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RE: Oracle/Windows question

From: Allen, Brandon <>
Date: Tue, 9 Aug 2005 11:16:44 -0700
Message-ID: <04DDF147ED3A0D42B48A48A18D574C4502361410@NT15.oneneck.corp>

Joe, sounds like your most likely running out of RAM even though task manager might not show it - there might be plenty free for Windows, but Oracle can't use it. How much RAM do you have and how much are you using according to task manager? Are you using the /3GB switch to allocate 3GB (instead of only 2GB) to Oracle?

You might want to check out the following from the bottom of Metalink Note:46001.1:

d) How per session allocations are performed & address space fragmentation

. . .

Once the address space starts to fill with users session allocations the will be a danger that a new session can not be created due to the lack of available address space. If this occurs the most likely error is :

Other possible errors include :

Due to address space fragmentation and dll's being loaded into the Oracle server processes address space, these errors are likely to occur when the Windows NT performance monitor shows the Oracle process has allocated around 1.6GB / 1.7GB of the 2GB address space. If the 4GT tuning feature is in operation this will be around 2.5GB / 2.7GB. It is important to remember that it is only the committed pages that are backed by physical memory or the page file.

e) How session memory is released & thread termination consequences

When a users session completes successfully it deallocates its memory using the Win32 API call "VirtualFree" with the MEM_DECOMMIT | MEM_RELEASE allocation flags. After all allocations have been freed the stack is also released, leaving the Oracle processes address space free of reference to the completed session.

If a users session terminates unexpectedly it will not release the memory it has allocated, the allocated pages will remain in the Oracle processes address space until the process exits. Unexpected termination may occur if a users session if forced to terminate for one of the following reasons :

Oracle Support Services recommends customers minimize the use of the above commands, in particular the shutdown abort command. When shutdown abort is run its calls the Win32 API "TerminateThread" for each users session, which kills the thread without releasing its memory. On systems with many users a large percentage of the 2GB address space of the Oracle process will become inaccessible, ultimately causing allocation problems when Oracle is next started. The only way to release this memory is to stop and start the Oracle Service (e.g. OracleServiceORCL).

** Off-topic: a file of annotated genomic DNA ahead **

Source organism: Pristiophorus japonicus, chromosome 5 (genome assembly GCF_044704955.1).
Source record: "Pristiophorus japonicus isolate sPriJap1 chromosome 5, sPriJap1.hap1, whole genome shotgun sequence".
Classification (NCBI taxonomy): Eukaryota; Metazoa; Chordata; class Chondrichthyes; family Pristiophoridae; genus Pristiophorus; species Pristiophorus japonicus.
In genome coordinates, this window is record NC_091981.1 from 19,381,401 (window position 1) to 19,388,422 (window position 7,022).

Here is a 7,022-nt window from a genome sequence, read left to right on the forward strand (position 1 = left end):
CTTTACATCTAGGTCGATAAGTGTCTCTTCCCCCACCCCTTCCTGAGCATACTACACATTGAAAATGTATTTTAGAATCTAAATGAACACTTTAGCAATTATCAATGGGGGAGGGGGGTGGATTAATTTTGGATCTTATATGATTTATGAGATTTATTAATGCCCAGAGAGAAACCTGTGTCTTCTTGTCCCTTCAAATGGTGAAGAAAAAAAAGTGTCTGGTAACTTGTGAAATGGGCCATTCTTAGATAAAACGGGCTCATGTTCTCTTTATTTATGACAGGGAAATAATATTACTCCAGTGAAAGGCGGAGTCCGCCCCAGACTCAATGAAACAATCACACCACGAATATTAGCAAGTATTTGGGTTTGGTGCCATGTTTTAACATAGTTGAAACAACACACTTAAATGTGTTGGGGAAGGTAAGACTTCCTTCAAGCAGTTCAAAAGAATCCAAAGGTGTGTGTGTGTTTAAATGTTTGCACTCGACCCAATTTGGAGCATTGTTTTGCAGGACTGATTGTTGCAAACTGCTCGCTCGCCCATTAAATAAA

f) How to increase the number of sessions

For customers who need to achieve large user populations on Windows NT, the following can be used as a guide to optimising memory usage :

-----Original Message-----
[]On Behalf Of Sweetser, Joe Sent: Tuesday, August 09, 2005 10:48 AM
Subject: Oracle/Windows question

Windows 2000 SP4
3gb memory

The database is about 100gb. I seem to be having a problem with system resources that is causing new connections to the database to not happen during peak times. Last time this occurred, I increased the processes parameter (from 300 to 400) and this alleviated the problem at the time. But now it happened again. I just restarted the database and all is well for the time being, but I want to figure out what's happening.

There are no errors in the alert log. The listener.log shows repeated entries similar to this (I substituted actual names with <>'s):

09-AUG-2005 11:06:56 * (CONNECT_DATA=

  (SERVICE_NAME=<TNS service name>)
* (ADDRESS=(PROTOCOL=tcp)(HOST=<IP address>)(PORT=2948)) 
* establish * <TNS service name> * 12500 TNS-12500: TNS:listener failed to start a dedicated server process  TNS-12540: TNS:internal limit restriction exceeded   TNS-12560: TNS:protocol adapter error
   TNS-00510: Internal limit restriction exceeded     32-bit Windows Error: 8: Exec format error

Metalink research for the TNS 510 error (Note:171636.1) indicates there is a system resource issue. My problem is that I'm pretty green on Windows ("unix weenie, am I" -Yoda) and don't know where to look to see what's being used up. Task manager doesn't show any constraints with memory or CPU.

Any/all suggestions/hints/ideas are welcome.



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Received on Tue Aug 09 2005 - 13:18:05 CDT

Original text of this message